Cross the Kamagawa River on Shijo street and the blazing lights of the downtown arcades quickly give way to the wooden houses and dark alleys of an older city. The neighbourhood of Gion in eastern Kyoto is home to the city’s historic entertainment district, an elegant collection of traditional machiya houses, neighbourhood shrines and venerable old restaurants serving some of Kyoto’s finest food and entertainment.
In the Edo period Gion was a district of earthly pleasures celebrated as ‘ukiyo’ or the ‘floating world.’ A vibrant, seductive escape, a world of sake and brothels, teahouses and theatre, girls and geisha. But don’t mistake Gion for a glorified red light strip. Granted, the sexual element is there on the edges, but the Gion of today retains the charm without the sleaze – traditional, beautiful and in its own way much more seductive.
Gion must be walked at night, when the streets are darker than elsewhere in Kyoto. I wandered, only a soft light glowing from the paper lanterns hanging in doorways like round yellow moons. A kitchen-hand in white meandered by on a bicycle, riding one handed with a wooden box of food in the other; the sudden, inexplicable smell of incense wafted by, replaced abruptly by raw ginger; invisible diners whispered secret conversations, just out of reach behind paper screens; a kimono-clad hostess clopped past in her wooden sandals before disappearing behind a private door.
I followed the Shirikawa canal down a row of old restaurants. Their large, latticed windows blazed out over the churning water with modern images of that vanished, floating world. Men in suits dining in private rooms, white-clad waiters bowing and bobbing silently from room to room. Outside on the street black-clad drivers idled in black sedans, waiting for their bosses inside. I began to imagine what words were being said in those private rooms, and what deals being done by those wealthy, powerful men, when I saw a geisha sitting among them.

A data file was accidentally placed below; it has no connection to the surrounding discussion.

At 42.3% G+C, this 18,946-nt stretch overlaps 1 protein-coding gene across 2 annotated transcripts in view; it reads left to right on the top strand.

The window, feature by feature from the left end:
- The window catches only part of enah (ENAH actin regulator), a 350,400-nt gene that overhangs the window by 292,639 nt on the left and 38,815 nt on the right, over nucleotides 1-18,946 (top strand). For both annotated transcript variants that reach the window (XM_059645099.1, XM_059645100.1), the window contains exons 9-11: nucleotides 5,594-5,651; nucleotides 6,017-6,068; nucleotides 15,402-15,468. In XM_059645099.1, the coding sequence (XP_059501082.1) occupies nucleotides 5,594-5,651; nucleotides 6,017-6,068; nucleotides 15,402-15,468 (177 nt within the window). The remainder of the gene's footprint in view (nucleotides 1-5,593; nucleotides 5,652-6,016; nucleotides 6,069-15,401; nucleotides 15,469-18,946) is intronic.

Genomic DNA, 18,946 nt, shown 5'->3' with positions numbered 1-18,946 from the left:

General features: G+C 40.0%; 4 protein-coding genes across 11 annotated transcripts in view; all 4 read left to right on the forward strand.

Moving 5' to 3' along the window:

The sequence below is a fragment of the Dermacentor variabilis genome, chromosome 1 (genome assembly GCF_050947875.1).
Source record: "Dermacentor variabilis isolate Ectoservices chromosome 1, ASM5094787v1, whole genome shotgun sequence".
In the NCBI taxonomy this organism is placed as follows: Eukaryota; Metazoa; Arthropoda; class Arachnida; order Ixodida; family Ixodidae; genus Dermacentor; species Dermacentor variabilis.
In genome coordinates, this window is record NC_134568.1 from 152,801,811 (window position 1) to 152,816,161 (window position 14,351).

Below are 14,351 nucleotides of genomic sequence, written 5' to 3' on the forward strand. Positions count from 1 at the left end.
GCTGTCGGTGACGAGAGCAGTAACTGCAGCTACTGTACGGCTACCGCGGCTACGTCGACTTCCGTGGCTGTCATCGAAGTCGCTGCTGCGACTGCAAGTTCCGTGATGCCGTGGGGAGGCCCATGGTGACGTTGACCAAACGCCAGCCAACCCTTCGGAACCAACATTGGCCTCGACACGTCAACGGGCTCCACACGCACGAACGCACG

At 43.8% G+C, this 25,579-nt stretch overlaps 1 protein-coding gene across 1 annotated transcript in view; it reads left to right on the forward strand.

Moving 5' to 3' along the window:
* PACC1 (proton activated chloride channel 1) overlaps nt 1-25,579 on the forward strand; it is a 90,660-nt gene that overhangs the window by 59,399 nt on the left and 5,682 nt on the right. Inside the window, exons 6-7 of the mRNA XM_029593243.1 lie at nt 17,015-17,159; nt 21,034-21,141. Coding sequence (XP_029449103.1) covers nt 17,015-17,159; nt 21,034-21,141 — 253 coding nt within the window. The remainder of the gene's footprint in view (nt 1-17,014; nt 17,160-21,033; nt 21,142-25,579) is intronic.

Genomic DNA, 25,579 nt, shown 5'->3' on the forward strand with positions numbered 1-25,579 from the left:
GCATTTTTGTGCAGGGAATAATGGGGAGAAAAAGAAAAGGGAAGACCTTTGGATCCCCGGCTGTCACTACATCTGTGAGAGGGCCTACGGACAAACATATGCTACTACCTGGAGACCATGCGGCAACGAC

I stopped, transfixed, in the middle of the road. Her hair was perfectly arrayed above her pale make-up, her kimono a burnished meld of orange and bronze. She inclined her head gently, artfully, listening and laughing, the quiet centrepiece of the evening. I lingered on the cobblestones in the darkness of the street, absorbed by this vision through the latticed window. I couldn’t bring myself to take a photo; I felt like a hunter trespassing in the royal woods – ‘Touch me not, for Caesar’s I am, and wild for to hold, though I seem tame.’
I hurried on my wandering way, feeling entranced and alienated all at once. This peculiar feeling would visit me again and again during my brief stay in Kyoto. Tradition, beauty, privacy and privilege, they all meet in these secretive wooden streets, drawing in you in with sublime, vanishing glimpses of the floating world. Glimpses, nothing more.
It should be noted that for modern day geisha, the terms geiko and maiko(apprentice geiko), from the Kyoto dialect, are preferred. The word geisha connotes prostitution, which true geisha most certainly do not engage in.